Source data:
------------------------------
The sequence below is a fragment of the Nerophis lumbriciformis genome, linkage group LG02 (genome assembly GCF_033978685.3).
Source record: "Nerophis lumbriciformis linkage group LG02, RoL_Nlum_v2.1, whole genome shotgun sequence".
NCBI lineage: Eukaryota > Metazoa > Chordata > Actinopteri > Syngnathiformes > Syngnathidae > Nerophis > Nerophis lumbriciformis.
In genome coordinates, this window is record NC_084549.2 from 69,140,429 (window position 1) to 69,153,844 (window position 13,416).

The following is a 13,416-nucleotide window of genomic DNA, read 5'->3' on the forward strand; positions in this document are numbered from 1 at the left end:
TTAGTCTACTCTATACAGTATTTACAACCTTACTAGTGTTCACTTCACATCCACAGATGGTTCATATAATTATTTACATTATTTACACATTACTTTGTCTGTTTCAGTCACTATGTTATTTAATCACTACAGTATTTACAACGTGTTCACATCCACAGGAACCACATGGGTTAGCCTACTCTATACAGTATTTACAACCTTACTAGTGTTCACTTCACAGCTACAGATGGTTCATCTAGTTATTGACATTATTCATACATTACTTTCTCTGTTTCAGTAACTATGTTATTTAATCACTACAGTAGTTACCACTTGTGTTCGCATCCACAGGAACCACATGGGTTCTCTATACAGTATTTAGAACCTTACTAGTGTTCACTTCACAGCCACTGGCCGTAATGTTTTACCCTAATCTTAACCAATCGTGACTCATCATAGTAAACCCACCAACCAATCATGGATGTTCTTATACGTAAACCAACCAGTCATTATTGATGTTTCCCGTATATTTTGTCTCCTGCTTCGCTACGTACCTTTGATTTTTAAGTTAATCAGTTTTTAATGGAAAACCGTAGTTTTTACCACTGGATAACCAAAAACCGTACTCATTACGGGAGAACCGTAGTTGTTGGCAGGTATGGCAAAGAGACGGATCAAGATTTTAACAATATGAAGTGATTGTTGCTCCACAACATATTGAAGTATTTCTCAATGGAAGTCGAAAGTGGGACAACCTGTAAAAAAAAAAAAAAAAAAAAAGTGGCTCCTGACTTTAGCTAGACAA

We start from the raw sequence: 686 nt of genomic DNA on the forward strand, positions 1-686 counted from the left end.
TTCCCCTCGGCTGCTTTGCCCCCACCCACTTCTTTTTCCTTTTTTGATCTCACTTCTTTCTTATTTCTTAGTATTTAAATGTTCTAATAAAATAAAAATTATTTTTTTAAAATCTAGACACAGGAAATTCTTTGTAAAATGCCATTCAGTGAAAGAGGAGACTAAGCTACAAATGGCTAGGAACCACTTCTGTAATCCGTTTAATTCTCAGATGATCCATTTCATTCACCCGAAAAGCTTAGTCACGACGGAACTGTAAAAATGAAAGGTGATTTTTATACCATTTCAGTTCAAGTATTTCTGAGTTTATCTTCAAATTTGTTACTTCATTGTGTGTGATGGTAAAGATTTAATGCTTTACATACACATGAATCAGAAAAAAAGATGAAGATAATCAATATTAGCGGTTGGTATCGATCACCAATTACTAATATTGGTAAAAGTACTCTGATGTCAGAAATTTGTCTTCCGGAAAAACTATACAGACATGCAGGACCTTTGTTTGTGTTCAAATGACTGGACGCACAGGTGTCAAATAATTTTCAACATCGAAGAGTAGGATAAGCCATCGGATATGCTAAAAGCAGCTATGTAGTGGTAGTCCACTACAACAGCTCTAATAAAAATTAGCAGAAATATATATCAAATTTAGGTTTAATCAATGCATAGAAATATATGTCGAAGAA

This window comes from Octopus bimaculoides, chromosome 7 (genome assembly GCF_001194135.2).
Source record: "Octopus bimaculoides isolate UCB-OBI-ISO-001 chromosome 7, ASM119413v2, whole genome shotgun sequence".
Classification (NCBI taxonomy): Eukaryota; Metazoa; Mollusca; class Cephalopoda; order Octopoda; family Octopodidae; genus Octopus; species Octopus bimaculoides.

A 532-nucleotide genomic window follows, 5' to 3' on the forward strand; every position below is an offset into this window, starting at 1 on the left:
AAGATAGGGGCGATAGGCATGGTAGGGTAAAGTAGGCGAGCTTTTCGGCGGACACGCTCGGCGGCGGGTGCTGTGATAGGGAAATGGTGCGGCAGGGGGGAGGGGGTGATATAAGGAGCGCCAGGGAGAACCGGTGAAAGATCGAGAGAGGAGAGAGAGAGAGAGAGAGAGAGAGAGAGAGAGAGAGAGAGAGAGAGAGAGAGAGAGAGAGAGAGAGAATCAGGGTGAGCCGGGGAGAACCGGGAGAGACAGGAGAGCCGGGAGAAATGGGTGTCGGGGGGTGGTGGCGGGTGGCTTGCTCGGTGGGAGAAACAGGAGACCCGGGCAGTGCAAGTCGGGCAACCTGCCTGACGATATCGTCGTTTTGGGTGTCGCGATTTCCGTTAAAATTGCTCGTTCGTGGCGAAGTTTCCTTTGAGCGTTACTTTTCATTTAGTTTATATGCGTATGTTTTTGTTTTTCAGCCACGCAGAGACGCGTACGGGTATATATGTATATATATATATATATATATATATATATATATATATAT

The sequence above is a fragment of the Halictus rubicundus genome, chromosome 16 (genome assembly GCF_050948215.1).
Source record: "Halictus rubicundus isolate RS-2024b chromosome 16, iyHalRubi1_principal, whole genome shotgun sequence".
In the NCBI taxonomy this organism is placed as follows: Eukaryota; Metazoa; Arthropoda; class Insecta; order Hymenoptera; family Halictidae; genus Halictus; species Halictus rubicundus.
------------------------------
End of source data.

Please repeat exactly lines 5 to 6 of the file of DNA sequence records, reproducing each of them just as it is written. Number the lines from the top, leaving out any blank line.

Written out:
The following is a 13,416-nucleotide window of genomic DNA, read 5'->3' on the forward strand; positions in this document are numbered from 1 at the left end:
TTAGTCTACTCTATACAGTATTTACAACCTTACTAGTGTTCACTTCACATCCACAGATGGTTCATATAATTATTTACATTATTTACACATTACTTTGTCTGTTTCAGTCACTATGTTATTTAATCACTACAGTATTTACAACGTGTTCACATCCACAGGAACCACATGGGTTAGCCTACTCTATACAGTATTTACAACCTTACTAGTGTTCACTTCACAGCTACAGATGGTTCATCTAGTTATTGACATTATTCATACATTACTTTCTCTGTTTCAGTAACTATGTTATTTAATCACTACAGTAGTTACCACTTGTGTTCGCATCCACAGGAACCACATGGGTTCTCTATACAGTATTTAGAACCTTACTAGTGTTCACTTCACAGCCACTGGCCGTAATGTTTTACCCTAATCTTAACCAATCGTGACTCATCATAGTAAACCCACCAACCAATCATGGATGTTCTTATACGTAAACCAACCAGTCATTATTGATGTTTCCCGTATATTTTGTCTCCTGCTTCGCTACGTACCTTTGATTTTTAAGTTAATCAGTTTTTAATGGAAAACCGTAGTTTTTACCACTGGATAACCAAAAACCGTACTCATTACGGGAGAACCGTAGTTGTTGGCAGGTATGGCAAAGAGACGGATCAAGATTTTAACAATATGAAGTGATTGTTGCTCCACAACATATTGAAGTATTTCTCAATGGAAGTCGAAAGTGGGACAACCTGTAAAAAAAAAAAAAAAAAAAAAGTGGCTCCTGACTTTAGCTAGACAA